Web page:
Wednesday, 08 July 2020 10:12

Reduce the risks while buying stock

Written by  Nita Harding, DairyNZ technical policy advisor
Nita Harding. Nita Harding.

How can you minimise the risks of introducing new diseases or parasites when bringing stock into your farm ‘bubble’ from another one?

DairyNZ technical policy advisor Nita Harding explains.

You can reduce this risk by reducing the number of animals that you bring in, reducing the number of times that you move new stock onto the farm, and most importantly, assessing the health and NAIT status of incoming stock.

If you don’t know – ask. 

Taking a bit of time to ask a few questions before confirming a purchase or lease agreement could save you a lot of time and money later on. The key pieces of information you need to ask about are: 

• the movement history of the animals.

• what vaccinations and other treatments the animals have had.

• their incidence of any diseases or conditions such as lameness.

Be prepared

Where you already have a management plan in place for a particular disease – for example, bovine viral diarrhoea (BVD) or leptospirosis – find out if the new animals are of equivalent health status to your own animals.

If not, and you still want to bring the animals on-farm, then plan for treatments, testing or vaccinations for the new animals, before mixing them with the herd.

Questions checklist

The questions to ask a vendor will depend on the age and class of stock, and what you intend to do with the animals.

To help with this process, please have a look at the pre-purchase checklist we recently developed (see sidebar).

On the move

Also remember that it’s important to check the animals are fit to be transported to the farm. If they’re travelling a long way, they need to be prepared for the journey. Find out more about transporting stock.

When the animals arrive on-farm, keep them separate from other stock for seven days, and keep a close eye on them for signs of illness. If you have any concerns about their health, call your veterinarian.

Remember that it’s important to check the animals are fit to be transported to the farm.

Protecting your herd

Biosecurity is about reducing the risk of diseases, weeds or pests entering, spreading or leaving your farm. Below are simple steps you can take to help protect your farm, business and animals.

New stock

Disease status of new stock is considered carefully before animals are bought or moved.

Ask questions about animal health, TB status, vaccinations, disease and treatment history.


Visitors arrive with clean equipment, clothing and footwear and disinfect upon arrival.

Provide a scrubbing brush and water and a disinfectant spray or footbath for visitors.


Boundary fences are secure and prevent nose-to-nose contact with neighbouring stock.

Avoid grazing boundary paddocks when neighbour’s cows are grazing the adjacent paddock, or create double fencing or outrigger fences.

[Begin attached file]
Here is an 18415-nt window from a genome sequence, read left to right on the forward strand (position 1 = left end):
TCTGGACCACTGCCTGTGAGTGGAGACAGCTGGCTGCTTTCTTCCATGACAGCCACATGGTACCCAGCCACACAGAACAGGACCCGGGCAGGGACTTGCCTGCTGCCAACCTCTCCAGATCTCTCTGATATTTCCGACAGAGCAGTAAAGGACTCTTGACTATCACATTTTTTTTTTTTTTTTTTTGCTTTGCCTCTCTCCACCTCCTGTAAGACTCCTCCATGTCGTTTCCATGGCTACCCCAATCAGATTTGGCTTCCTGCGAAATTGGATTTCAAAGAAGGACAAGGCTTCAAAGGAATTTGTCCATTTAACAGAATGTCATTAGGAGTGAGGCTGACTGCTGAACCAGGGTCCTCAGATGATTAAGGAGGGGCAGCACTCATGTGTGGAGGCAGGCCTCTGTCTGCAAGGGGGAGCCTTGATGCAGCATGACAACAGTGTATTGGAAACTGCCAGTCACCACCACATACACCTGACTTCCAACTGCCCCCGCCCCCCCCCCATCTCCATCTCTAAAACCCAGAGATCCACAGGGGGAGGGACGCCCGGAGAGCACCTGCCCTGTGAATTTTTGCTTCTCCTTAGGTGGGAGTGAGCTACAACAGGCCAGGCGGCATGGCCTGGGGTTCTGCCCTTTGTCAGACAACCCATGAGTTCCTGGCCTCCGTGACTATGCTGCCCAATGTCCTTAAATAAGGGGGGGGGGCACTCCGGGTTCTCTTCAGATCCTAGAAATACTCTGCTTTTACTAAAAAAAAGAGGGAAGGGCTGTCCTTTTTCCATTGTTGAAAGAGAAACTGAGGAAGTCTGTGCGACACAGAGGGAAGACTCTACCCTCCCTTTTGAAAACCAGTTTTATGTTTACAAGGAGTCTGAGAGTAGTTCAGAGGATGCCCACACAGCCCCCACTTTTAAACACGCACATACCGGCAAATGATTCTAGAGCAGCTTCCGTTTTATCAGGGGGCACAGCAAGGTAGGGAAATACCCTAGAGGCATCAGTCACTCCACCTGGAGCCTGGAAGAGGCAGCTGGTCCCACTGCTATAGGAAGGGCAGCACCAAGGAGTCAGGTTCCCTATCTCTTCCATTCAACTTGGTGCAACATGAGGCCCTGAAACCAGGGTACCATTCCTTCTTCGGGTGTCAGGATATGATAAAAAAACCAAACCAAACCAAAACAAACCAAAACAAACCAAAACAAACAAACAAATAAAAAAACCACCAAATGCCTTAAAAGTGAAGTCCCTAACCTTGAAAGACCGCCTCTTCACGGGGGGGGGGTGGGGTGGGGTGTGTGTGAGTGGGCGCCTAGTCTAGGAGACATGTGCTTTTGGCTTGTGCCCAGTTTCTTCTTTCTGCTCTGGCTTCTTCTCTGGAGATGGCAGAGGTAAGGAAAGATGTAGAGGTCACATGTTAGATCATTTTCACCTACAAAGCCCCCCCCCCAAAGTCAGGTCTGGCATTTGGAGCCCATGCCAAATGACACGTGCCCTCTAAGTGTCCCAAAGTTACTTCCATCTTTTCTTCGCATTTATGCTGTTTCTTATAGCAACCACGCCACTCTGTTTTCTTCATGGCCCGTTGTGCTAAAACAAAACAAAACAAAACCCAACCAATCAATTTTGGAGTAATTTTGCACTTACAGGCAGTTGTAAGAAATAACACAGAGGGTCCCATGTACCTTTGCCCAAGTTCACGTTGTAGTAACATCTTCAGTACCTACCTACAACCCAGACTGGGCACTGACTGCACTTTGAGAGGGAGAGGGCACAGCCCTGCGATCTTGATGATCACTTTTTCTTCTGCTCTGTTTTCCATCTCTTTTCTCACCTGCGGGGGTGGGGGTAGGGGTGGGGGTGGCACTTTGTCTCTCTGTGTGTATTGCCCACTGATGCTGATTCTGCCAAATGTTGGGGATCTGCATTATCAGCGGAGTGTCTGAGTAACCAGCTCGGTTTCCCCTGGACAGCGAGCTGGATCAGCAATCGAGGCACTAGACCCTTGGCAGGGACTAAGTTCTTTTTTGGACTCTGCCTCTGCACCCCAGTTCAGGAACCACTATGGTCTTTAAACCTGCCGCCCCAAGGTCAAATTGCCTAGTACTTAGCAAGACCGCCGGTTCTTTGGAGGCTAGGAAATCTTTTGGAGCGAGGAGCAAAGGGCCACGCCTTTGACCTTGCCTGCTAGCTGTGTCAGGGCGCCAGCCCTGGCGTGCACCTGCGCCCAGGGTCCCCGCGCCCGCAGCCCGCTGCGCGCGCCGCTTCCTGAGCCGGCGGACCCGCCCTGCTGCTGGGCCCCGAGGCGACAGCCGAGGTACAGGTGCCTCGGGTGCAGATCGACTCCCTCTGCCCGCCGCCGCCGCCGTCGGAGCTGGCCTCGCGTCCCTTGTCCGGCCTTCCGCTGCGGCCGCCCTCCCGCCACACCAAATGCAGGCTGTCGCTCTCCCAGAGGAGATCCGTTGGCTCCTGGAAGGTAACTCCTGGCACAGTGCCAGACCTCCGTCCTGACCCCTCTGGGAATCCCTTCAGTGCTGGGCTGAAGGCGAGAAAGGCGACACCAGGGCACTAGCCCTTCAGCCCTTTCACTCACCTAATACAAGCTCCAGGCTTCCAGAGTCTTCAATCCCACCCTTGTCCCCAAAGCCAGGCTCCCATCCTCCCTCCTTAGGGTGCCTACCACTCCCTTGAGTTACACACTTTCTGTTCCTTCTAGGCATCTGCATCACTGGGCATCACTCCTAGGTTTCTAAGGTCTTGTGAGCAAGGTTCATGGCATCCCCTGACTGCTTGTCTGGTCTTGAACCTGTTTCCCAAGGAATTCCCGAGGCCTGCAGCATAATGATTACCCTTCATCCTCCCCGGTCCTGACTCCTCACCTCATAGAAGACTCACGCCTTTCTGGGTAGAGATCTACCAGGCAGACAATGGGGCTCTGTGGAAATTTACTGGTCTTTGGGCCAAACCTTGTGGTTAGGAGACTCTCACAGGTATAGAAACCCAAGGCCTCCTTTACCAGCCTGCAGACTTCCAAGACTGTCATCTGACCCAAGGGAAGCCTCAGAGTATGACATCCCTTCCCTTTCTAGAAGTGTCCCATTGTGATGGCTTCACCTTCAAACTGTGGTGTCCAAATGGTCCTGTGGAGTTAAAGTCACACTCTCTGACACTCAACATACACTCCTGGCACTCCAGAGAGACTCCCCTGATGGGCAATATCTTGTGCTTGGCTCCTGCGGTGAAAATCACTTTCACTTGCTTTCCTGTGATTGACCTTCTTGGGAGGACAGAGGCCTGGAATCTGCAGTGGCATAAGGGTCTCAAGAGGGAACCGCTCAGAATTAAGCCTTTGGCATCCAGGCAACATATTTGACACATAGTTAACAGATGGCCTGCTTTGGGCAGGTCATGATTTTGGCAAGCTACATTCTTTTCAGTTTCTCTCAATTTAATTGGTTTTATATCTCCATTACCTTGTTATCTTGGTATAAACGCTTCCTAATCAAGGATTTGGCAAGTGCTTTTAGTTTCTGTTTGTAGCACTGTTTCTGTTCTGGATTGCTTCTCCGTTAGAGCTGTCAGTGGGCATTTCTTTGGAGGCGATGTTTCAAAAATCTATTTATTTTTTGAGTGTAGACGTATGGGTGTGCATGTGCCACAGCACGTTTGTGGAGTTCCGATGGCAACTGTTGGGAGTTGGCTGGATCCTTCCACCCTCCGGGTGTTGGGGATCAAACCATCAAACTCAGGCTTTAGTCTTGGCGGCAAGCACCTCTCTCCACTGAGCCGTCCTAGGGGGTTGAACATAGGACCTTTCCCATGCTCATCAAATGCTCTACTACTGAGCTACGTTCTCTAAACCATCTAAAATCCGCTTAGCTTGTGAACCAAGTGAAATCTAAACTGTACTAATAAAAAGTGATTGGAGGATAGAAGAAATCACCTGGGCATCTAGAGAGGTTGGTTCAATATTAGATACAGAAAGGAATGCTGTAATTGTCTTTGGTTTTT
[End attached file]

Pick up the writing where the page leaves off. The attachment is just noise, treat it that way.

Young calves are given special protection.

Only allow essential people into the calf shed. Have a separate set of farm clothing and boots to use around calves. Clean these regularly.


Potential weeds and pasture pests are identified and prevented.

Check with your regional council and the agpest website for advice and information. Check that feed sourced from off-farm doesn’t contain seeds of weeds new to your farm.


Animal pests are controlled.

Keep areas around buildings free from clutter and long grass.

Store feed securely.


Biosecurity signs are clearly visible and easy to follow.

Include the name and contact phone number of the farm owner/manager to make it easy for visitors to contact the right person.

More like this

Solutions to reduce emissions footprint

New research, out last week, shows farmers can identify ways to increase efficiency and reduce environmental footprint – but there will be challenges for some.

Editorial: Anxious times

OPINION: The recent Climate Change Commission discussion document has made many farmers anxious.

DairyNZ sets the record straight

DairyNZ has launched a major public information programme to give farmers an accurate assessment of the Climate Change Commissions report and exactly what it will mean for them.


Dry cow therapy minus antibiotics

Taranaki sharemilker Shaun Eichstaedt was the first New Zealander to replace traditional antibiotic dry cow therapy (DCT) with a high-strength…

Changes are afoot

There has been a mixed response by the agriculture sector to the recently released Climate Change Commission’s 2021 draft report. 

Machinery & Products

Merlo goes greener

Obviously not wishing to get left behind by some of its competitors, Italian manufacturer Merlo is planning to add to…

» The RNG Weather Report

» Latest Print Issues Online

Milking It

Oat milk sells

OPINION: Fake milk works for some. Fashionable Swedish alt-milk brand Oatly is seeking a US stock market listing that could…

Labour shortage

If you think labour shortage on New Zealand dairy farms is unique to our country, then think again.

» Connect with Dairy News

» eNewsletter

Subscribe to our weekly newsletter